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The internalism-externalism debate is one of the oldest debates in epistemology. Internalists assert that the justification of our beliefs can only depend on facts internal to us, while externalists insist that justification can depend on additional, for example environmental, factors. In this book Clayton Littlejohn proposes and defends a new strategy for resolving this debate. Focussing on the connections between practical and theoretical reason, he explores the question of whether the priority of the good to the right (in ethics) might be used to defend an epistemological version of consequentialism, and proceeds to formulate a new 'deontological externalist' view. His discussion is rich with insights and will be valuable for a wide range of readers in epistemology, ethics and practical reason.Read more
- Provides a survey of the internalism-externalism debate from its beginnings to the present day
- Proposes new strategies for resolving a long-standing debate in epistemology
- Focuses on the connections between practical and theoretical reason
Reviews & endorsements
"In this book Clayton Littlejohn defends the unorthodox view that there are no justified false beliefs. But his book will be a must-read for anyone, orthodox or not, who is interested in the theory of justification, and in epistemic normativity more generally. I cannot say whether his view will win the day; but I can say that his arguments will be a core part of the debate going forward."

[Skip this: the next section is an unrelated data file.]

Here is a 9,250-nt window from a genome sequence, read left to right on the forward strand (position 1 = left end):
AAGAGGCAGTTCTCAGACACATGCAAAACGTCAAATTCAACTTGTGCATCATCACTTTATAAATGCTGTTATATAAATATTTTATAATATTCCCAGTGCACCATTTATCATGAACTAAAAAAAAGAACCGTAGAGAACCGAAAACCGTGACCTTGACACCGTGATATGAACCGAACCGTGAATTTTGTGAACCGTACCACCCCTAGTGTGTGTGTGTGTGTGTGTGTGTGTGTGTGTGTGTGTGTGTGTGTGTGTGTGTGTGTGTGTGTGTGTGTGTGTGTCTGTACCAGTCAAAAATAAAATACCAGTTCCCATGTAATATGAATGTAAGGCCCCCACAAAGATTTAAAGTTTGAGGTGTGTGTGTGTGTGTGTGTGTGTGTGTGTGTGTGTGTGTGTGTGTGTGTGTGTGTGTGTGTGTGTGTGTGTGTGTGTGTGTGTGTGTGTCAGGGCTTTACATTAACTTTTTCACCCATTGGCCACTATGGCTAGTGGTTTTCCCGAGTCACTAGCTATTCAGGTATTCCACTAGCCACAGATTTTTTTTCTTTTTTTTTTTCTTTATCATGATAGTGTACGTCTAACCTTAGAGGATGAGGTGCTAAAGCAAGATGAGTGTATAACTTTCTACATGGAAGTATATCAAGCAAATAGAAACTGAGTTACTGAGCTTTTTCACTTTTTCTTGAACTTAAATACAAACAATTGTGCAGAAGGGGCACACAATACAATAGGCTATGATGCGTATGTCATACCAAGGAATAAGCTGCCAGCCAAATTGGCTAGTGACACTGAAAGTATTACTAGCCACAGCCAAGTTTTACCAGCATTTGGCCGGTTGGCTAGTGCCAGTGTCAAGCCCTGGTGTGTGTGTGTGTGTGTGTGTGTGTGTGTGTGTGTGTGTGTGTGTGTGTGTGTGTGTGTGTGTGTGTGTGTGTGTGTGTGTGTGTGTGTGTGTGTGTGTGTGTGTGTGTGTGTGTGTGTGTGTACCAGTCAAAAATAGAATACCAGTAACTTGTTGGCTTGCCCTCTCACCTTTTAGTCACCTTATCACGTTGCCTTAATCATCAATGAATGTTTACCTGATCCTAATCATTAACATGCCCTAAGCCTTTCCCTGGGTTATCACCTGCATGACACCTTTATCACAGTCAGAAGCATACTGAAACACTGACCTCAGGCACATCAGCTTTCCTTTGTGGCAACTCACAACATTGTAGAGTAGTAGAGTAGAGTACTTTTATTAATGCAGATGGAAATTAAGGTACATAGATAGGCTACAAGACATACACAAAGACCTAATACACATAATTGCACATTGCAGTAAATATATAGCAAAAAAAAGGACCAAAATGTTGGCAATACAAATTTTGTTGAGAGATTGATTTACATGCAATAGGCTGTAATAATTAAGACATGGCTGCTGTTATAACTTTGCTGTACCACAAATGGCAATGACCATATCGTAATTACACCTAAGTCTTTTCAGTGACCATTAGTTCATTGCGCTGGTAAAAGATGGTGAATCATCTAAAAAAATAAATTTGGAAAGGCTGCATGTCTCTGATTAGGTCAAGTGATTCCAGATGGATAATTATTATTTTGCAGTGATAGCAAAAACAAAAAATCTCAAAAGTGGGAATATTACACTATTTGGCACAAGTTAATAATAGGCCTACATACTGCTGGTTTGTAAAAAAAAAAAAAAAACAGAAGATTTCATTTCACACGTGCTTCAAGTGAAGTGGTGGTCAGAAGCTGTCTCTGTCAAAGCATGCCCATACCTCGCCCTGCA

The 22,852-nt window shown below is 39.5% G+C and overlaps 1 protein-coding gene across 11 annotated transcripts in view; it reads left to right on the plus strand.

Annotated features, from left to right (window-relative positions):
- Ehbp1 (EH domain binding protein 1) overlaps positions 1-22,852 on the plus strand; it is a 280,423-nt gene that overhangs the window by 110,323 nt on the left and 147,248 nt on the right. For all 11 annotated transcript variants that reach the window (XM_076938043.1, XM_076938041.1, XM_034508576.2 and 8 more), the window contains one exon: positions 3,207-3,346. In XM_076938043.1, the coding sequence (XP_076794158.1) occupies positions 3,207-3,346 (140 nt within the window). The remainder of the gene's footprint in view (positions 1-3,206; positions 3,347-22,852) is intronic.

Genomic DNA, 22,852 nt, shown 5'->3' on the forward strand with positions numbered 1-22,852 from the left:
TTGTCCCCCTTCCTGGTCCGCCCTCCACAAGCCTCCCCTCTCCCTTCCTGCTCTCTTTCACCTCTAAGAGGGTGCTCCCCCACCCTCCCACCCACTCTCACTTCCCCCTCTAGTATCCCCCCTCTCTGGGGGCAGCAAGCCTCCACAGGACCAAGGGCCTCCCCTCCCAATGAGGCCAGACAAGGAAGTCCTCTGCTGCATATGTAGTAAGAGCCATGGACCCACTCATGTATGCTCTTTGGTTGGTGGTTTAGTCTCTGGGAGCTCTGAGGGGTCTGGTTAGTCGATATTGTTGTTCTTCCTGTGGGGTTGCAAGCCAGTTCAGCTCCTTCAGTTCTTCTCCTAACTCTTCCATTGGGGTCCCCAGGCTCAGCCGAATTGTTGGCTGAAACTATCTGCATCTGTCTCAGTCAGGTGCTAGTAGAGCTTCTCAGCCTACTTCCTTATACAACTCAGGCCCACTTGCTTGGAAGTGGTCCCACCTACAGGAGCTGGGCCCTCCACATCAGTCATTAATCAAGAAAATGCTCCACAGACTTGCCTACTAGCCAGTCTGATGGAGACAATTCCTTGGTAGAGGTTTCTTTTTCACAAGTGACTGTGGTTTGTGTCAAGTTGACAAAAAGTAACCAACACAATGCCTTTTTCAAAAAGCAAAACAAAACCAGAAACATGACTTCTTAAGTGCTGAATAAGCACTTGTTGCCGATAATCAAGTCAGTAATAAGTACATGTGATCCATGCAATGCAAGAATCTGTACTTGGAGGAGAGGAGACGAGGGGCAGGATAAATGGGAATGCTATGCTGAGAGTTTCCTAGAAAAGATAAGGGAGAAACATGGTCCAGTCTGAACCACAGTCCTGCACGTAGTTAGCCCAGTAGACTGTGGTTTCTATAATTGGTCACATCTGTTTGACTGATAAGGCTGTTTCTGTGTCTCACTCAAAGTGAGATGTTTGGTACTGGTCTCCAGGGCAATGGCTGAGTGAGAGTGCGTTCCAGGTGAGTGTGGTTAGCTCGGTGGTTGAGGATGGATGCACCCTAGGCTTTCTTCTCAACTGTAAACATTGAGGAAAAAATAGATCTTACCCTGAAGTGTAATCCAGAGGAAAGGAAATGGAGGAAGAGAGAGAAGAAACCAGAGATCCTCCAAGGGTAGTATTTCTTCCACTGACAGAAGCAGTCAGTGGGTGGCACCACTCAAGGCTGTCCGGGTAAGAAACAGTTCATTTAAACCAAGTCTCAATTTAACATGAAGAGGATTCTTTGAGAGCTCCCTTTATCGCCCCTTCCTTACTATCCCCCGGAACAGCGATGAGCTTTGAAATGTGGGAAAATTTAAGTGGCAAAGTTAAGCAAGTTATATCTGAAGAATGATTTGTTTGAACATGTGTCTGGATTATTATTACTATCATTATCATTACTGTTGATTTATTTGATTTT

--Sanford Goldberg, Northwestern UniversitySee more reviews
"This is an up-to-date and accessible treatment of core areas of concern in contemporary epistemology. Highly recommended."
--Trent Dougherty, Baylor University
"...Littlejohn’s book hence is a work of contemporary epistemology that engages deeply with a range of concerns in value theory."
--Robert Talisse, New Books in Philosophy
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- Date Published: July 2012
- format: Hardback
- isbn: 9781107016125
- length: 278 pages
- dimensions: 233 x 159 x 28 mm
- weight: 0.58kg
- availability: In stock
Table of Contents
2. Epistemic value
3. Reasons for belief (I)
4. Reasons for belief (II)
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